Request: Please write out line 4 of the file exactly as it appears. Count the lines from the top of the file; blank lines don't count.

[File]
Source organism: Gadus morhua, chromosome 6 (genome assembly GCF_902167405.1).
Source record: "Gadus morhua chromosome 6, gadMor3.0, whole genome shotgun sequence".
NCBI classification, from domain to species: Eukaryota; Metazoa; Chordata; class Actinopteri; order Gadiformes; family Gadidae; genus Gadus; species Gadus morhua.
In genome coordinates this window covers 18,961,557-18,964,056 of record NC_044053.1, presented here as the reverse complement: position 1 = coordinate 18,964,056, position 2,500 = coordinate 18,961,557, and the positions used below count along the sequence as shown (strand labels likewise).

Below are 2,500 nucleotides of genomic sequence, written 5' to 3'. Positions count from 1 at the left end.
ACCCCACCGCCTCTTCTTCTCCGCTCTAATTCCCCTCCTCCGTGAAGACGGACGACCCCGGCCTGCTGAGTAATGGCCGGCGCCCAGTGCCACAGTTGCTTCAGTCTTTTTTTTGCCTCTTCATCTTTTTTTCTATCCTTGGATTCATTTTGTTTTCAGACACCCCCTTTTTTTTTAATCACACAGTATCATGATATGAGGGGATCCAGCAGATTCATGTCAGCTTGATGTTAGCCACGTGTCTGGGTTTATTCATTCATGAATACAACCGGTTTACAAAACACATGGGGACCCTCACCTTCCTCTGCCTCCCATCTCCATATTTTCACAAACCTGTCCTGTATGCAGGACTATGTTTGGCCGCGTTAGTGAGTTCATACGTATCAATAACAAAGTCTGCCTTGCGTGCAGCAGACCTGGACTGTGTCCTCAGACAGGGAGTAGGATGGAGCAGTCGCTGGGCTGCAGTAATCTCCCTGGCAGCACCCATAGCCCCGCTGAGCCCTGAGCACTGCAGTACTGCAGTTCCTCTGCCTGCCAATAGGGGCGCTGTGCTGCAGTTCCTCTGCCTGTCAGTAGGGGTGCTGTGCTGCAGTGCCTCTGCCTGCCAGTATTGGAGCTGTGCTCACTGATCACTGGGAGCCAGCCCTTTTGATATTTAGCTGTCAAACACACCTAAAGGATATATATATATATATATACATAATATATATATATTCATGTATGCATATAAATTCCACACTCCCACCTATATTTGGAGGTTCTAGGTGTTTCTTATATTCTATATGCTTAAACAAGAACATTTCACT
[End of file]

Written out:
In genome coordinates this window covers 18,961,557-18,964,056 of record NC_044053.1, presented here as the reverse complement: position 1 = coordinate 18,964,056, position 2,500 = coordinate 18,961,557, and the positions used below count along the sequence as shown (strand labels likewise).